“HeadStunts” was released on October 13 2008

Published in The Groove Guide September 2008



Fly My Pretties

When Groove Guide’s Tim Gruar last talked to Barnaby Weir he gave no indication of his plans of a third visitation of beloved local showcase Fly My Pretties.

The first FMP shows hit the Wellington’s Bats Theatre back in 2004. Then, as now, Barnaby’s dream was to bring out local talents such as Samuel Scott Flynn, Age Pryor, Tessa Rain and in later ‘Return’ shows, Hollie Smith. As they say – the rest is history. While the first shows were intimate concerts, the second incarnation, two year’s later, involved pioneer costuming and archival film from NZ’s Colonial past. While vastly different from his day job, the lead for Dub Reggae outfit, The Black Seeds, has ventured on several collaborative affairs including a previous visit to South America for the OE Brazil project. And now it’s 2009. What will FMP MKIII hold in store?

A grey day in Wellington doesn’t dampen Barnaby’s spirit.. Over a latte he’s enthusiastically telling me about the first ‘09 meet-and-greet rehearsal held last night at the Surgery. “Yeah, I’m already quite optimistic about how it’s going.” For the first time his catch is spread wider than the Capital. “I wanted to get (singer) Anna Coddington…and we’ve got Eva Prowse (Accidental Tourists), who’s this amazing alt-country artist.” Coddington, originally from Raglan is no stranger to collaborations having played in Geoffrey and Duchess and Hansome, sung on rapper Tourettes new release, as well as putting out her own fine effort The Lake last year. Prowse has also been prominent producing a couple of EPs and recording for the Royal NZ Ballet’s Tutus on Tour.

From Christchurch is Soul-Jazz performer LA Mitchell, who recently wowed audiences at Wellington’s Matterhorn and at Jazz Festivals around the country . Another Mainlander is singer, guitarist, DJ, and producer Mara T.K whose worked with the Black seeds, Solaa, Will Ricketts and recently, has been hanging with his own group Electric Wire Hustle. Barnaby’s also rather tickled about Paul McLaney (Gramsci), Cassette’s Tom Watson (who’s also been spied playing with Luke Buda of late), plus scoring Rio Hunuki-Hemopo and Riki Gooch, formerly of Trinity Roots. While Both Gooch and Hunuki-Hemopo’s have also toured with Fat Freddy’s Drop during international excursions. Hunuki-Hemopo’s musical career also includes playing bass with Breaks Co-Op, vocals with Fat Freddy’s Drop and two recording stints at the prestigious Red Bull Studios in Capetown.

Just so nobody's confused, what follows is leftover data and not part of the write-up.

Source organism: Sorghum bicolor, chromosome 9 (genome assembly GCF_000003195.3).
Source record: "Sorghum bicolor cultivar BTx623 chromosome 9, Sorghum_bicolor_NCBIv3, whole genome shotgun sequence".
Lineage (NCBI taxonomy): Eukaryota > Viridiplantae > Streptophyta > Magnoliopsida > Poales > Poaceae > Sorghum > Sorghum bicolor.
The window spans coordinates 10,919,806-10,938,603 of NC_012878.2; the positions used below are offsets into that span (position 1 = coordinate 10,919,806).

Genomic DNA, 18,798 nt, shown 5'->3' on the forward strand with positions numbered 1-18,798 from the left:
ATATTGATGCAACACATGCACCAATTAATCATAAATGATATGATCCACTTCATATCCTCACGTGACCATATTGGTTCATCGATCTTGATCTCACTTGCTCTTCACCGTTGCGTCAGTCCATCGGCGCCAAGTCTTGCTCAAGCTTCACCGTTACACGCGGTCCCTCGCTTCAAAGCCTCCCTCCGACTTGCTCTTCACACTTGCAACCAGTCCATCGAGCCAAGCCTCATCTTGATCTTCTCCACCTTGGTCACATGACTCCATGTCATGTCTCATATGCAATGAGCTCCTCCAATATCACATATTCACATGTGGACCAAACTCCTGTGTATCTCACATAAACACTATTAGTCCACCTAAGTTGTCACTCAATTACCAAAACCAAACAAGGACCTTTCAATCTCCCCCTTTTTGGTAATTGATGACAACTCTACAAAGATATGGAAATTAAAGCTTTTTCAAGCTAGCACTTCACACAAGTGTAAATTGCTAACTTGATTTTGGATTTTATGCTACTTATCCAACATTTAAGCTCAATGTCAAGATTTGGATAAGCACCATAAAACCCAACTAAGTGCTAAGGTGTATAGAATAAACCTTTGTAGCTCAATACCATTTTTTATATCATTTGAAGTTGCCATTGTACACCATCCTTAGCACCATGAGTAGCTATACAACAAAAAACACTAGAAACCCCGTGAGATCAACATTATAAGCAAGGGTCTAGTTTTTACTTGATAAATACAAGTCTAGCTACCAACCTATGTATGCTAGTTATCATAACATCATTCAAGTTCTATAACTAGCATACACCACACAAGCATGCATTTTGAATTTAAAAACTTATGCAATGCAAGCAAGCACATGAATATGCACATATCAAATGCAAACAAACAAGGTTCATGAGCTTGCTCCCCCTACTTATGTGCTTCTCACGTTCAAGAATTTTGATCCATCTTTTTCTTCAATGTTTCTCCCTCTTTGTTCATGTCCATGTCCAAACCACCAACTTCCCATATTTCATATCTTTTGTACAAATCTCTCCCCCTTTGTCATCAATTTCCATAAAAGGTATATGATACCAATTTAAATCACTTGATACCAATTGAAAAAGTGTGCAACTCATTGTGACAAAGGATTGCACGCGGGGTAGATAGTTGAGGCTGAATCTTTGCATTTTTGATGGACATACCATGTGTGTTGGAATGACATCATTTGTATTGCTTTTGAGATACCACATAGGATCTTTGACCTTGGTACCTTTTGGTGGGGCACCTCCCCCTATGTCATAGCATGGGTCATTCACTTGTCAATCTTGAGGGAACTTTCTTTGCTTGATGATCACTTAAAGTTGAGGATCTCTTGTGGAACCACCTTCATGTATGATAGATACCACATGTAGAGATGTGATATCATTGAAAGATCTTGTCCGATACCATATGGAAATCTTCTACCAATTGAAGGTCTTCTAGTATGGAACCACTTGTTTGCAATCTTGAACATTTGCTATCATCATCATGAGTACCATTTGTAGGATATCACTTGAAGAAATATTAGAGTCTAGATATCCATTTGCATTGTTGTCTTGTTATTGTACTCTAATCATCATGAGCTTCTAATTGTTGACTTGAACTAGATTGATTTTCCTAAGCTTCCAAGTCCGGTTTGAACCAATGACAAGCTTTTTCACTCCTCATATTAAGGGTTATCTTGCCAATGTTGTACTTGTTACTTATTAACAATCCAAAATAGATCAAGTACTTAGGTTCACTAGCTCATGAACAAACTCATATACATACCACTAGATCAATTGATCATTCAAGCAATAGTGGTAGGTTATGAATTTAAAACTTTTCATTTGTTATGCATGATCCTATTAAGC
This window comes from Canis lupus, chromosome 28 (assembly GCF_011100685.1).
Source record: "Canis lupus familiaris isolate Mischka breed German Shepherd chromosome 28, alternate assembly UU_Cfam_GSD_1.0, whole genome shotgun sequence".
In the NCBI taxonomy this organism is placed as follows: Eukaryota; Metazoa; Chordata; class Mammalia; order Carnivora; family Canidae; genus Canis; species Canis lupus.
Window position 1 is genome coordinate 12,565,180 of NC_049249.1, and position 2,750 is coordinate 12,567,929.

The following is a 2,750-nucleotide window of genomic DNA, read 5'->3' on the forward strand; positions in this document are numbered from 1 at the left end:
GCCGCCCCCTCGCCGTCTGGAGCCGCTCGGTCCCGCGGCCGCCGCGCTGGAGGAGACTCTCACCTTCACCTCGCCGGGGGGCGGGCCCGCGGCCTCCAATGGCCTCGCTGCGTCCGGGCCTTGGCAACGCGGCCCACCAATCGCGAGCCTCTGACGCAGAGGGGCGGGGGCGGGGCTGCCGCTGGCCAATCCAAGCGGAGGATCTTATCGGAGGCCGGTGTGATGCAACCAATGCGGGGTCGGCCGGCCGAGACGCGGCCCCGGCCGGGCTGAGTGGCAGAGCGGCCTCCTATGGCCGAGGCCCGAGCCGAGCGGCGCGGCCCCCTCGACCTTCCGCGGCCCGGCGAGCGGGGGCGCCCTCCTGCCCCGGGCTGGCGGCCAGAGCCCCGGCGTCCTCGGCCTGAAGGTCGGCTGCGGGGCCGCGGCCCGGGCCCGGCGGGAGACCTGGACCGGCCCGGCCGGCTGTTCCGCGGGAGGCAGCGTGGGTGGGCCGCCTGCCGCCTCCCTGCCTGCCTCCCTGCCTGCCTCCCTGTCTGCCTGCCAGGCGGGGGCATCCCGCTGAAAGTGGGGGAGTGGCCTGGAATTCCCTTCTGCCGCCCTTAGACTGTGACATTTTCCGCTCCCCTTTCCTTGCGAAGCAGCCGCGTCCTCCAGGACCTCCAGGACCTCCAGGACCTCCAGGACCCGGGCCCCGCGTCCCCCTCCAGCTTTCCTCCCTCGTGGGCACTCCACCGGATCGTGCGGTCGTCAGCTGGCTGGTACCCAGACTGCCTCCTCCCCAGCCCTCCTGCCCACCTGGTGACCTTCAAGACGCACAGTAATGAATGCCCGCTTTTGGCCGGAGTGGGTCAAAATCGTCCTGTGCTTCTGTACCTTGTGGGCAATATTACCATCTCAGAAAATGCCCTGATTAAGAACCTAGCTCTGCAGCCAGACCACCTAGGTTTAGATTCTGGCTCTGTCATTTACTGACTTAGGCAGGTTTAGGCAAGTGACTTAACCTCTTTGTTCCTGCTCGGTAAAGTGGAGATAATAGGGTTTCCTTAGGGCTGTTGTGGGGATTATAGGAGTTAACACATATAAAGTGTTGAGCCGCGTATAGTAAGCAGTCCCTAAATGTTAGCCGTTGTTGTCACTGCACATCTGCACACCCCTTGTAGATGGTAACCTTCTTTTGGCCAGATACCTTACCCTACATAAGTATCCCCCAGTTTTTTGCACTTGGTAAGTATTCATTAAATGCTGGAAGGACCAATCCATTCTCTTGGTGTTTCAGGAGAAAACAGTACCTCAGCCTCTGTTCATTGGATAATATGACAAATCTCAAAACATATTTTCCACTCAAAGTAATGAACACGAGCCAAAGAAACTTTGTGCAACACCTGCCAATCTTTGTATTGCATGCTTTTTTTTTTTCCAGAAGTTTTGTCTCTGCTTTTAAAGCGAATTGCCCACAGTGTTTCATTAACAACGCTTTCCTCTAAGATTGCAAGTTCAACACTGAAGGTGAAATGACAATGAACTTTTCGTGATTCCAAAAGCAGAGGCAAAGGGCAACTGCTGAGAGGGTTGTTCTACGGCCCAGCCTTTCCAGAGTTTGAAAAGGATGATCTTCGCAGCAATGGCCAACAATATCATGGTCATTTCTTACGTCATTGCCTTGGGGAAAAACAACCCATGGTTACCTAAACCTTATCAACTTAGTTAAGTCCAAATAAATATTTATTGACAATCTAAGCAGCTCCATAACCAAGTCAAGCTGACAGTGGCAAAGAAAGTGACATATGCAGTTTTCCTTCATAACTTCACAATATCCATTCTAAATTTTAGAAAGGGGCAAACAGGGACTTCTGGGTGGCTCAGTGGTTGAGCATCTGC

Locally, there’s the Capital’s own ‘gun for hire’ Lisa Tomlins, who’s phenomenal soul vocals have bolstered live performances for Rhombus, Fat Freddy’s Drop, Twinset, Shapeshifter plus countless others. “She’s always so busy … so it’s great to finally get her.” And back are ‘founders’ Tessa Rain, Nathan ‘Nato’ Hickey (Gran Prix) and Black Seeds Drummer Jarney Murphy, Guitarist Mike Fabulous, retro-Keyboardist Nigel Patterson and Vocalist/Rhythm man Ryan Prebble (who by the way just gigged with Welli outfit Spartacus R)